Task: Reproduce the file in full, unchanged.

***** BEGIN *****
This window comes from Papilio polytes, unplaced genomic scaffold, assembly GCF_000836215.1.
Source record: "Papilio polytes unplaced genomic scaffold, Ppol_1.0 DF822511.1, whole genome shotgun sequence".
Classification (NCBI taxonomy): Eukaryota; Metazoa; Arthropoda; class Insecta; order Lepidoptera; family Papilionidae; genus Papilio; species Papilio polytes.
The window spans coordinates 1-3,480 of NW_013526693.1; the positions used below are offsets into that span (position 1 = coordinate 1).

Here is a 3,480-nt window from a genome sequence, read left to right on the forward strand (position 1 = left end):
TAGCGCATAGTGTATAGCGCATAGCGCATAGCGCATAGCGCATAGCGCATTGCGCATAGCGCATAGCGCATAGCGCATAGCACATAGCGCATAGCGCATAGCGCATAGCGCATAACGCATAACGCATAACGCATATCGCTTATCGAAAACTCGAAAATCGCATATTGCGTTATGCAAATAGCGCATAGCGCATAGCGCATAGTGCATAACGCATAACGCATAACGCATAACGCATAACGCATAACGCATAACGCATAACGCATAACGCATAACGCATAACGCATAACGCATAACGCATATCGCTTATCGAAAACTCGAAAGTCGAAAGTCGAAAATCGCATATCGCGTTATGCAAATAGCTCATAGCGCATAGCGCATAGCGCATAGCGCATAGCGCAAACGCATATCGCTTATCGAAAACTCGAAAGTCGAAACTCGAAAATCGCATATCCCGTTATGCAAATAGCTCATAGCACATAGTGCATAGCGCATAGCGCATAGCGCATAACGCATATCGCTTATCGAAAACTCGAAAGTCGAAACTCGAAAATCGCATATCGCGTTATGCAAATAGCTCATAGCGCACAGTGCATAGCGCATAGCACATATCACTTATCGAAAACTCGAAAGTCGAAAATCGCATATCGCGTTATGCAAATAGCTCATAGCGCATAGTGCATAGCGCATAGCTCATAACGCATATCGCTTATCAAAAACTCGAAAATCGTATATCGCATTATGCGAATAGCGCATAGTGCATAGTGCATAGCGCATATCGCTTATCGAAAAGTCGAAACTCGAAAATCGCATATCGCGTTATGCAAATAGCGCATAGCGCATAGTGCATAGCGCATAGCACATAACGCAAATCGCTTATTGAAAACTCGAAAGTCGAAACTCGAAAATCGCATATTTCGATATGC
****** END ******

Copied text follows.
This window comes from Papilio polytes, unplaced genomic scaffold, assembly GCF_000836215.1.
Source record: "Papilio polytes unplaced genomic scaffold, Ppol_1.0 DF822511.1, whole genome shotgun sequence".
Classification (NCBI taxonomy): Eukaryota; Metazoa; Arthropoda; class Insecta; order Lepidoptera; family Papilionidae; genus Papilio; species Papilio polytes.
The window spans coordinates 1-3,480 of NW_013526693.1; the positions used below are offsets into that span (position 1 = coordinate 1).

Here is a 3,480-nt window from a genome sequence, read left to right on the forward strand (position 1 = left end):
TAGCGCATAGTGTATAGCGCATAGCGCATAGCGCATAGCGCATAGCGCATTGCGCATAGCGCATAGCGCATAGCGCATAGCACATAGCGCATAGCGCATAGCGCATAGCGCATAACGCATAACGCATAACGCATATCGCTTATCGAAAACTCGAAAATCGCATATTGCGTTATGCAAATAGCGCATAGCGCATAGCGCATAGTGCATAACGCATAACGCATAACGCATAACGCATAACGCATAACGCATAACGCATAACGCATAACGCATAACGCATAACGCATAACGCATAACGCATATCGCTTATCGAAAACTCGAAAGTCGAAAGTCGAAAATCGCATATCGCGTTATGCAAATAGCTCATAGCGCATAGCGCATAGCGCATAGCGCATAGCGCAAACGCATATCGCTTATCGAAAACTCGAAAGTCGAAACTCGAAAATCGCATATCCCGTTATGCAAATAGCTCATAGCACATAGTGCATAGCGCATAGCGCATAGCGCATAACGCATATCGCTTATCGAAAACTCGAAAGTCGAAACTCGAAAATCGCATATCGCGTTATGCAAATAGCTCATAGCGCACAGTGCATAGCGCATAGCACATATCACTTATCGAAAACTCGAAAGTCGAAAATCGCATATCGCGTTATGCAAATAGCTCATAGCGCATAGTGCATAGCGCATAGCTCATAACGCATATCGCTTATCAAAAACTCGAAAATCGTATATCGCATTATGCGAATAGCGCATAGTGCATAGTGCATAGCGCATATCGCTTATCGAAAAGTCGAAACTCGAAAATCGCATATCGCGTTATGCAAATAGCGCATAGCGCATAGTGCATAGCGCATAGCACATAACGCAAATCGCTTATTGAAAACTCGAAAGTCGAAACTCGAAAATCGCATATTTCGATATGC